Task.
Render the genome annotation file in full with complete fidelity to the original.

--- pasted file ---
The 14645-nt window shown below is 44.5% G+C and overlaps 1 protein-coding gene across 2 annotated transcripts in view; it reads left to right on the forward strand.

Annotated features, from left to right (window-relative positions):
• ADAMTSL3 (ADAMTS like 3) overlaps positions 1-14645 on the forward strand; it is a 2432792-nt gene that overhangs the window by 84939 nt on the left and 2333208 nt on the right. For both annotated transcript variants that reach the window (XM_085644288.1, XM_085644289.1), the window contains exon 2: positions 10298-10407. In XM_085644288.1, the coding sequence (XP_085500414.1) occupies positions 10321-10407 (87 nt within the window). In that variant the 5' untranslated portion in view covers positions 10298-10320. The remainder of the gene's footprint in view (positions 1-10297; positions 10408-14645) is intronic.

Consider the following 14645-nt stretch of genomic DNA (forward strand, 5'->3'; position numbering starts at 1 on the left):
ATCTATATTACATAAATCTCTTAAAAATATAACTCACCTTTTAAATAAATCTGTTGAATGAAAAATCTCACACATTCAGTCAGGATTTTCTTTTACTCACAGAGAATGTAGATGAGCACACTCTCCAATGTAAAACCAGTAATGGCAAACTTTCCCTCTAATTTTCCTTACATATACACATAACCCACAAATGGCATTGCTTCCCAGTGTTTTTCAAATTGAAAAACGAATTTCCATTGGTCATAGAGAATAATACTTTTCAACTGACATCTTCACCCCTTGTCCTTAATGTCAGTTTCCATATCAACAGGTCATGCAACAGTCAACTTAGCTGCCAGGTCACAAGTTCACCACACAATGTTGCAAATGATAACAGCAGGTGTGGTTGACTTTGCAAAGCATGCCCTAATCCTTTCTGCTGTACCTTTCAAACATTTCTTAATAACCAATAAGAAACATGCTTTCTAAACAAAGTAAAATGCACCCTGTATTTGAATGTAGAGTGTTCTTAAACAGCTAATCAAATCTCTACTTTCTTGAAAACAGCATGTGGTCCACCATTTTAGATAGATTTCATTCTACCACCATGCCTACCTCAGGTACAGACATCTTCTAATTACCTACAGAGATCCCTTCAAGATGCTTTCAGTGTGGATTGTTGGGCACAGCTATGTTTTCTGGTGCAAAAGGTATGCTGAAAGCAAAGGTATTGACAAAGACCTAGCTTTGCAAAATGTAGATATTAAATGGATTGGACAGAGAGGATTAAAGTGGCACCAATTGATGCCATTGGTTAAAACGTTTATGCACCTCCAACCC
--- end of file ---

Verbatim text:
The 14645-nt window shown below is 44.5% G+C and overlaps 1 protein-coding gene across 2 annotated transcripts in view; it reads left to right on the forward strand.

Annotated features, from left to right (window-relative positions):
• ADAMTSL3 (ADAMTS like 3) overlaps positions 1-14645 on the forward strand; it is a 2432792-nt gene that overhangs the window by 84939 nt on the left and 2333208 nt on the right. For both annotated transcript variants that reach the window (XM_085644288.1, XM_085644289.1), the window contains exon 2: positions 10298-10407. In XM_085644288.1, the coding sequence (XP_085500414.1) occupies positions 10321-10407 (87 nt within the window). In that variant the 5' untranslated portion in view covers positions 10298-10320. The remainder of the gene's footprint in view (positions 1-10297; positions 10408-14645) is intronic.

Consider the following 14645-nt stretch of genomic DNA (forward strand, 5'->3'; position numbering starts at 1 on the left):
ATCTATATTACATAAATCTCTTAAAAATATAACTCACCTTTTAAATAAATCTGTTGAATGAAAAATCTCACACATTCAGTCAGGATTTTCTTTTACTCACAGAGAATGTAGATGAGCACACTCTCCAATGTAAAACCAGTAATGGCAAACTTTCCCTCTAATTTTCCTTACATATACACATAACCCACAAATGGCATTGCTTCCCAGTGTTTTTCAAATTGAAAAACGAATTTCCATTGGTCATAGAGAATAATACTTTTCAACTGACATCTTCACCCCTTGTCCTTAATGTCAGTTTCCATATCAACAGGTCATGCAACAGTCAACTTAGCTGCCAGGTCACAAGTTCACCACACAATGTTGCAAATGATAACAGCAGGTGTGGTTGACTTTGCAAAGCATGCCCTAATCCTTTCTGCTGTACCTTTCAAACATTTCTTAATAACCAATAAGAAACATGCTTTCTAAACAAAGTAAAATGCACCCTGTATTTGAATGTAGAGTGTTCTTAAACAGCTAATCAAATCTCTACTTTCTTGAAAACAGCATGTGGTCCACCATTTTAGATAGATTTCATTCTACCACCATGCCTACCTCAGGTACAGACATCTTCTAATTACCTACAGAGATCCCTTCAAGATGCTTTCAGTGTGGATTGTTGGGCACAGCTATGTTTTCTGGTGCAAAAGGTATGCTGAAAGCAAAGGTATTGACAAAGACCTAGCTTTGCAAAATGTAGATATTAAATGGATTGGACAGAGAGGATTAAAGTGGCACCAATTGATGCCATTGGTTAAAACGTTTATGCACCTCCAACCC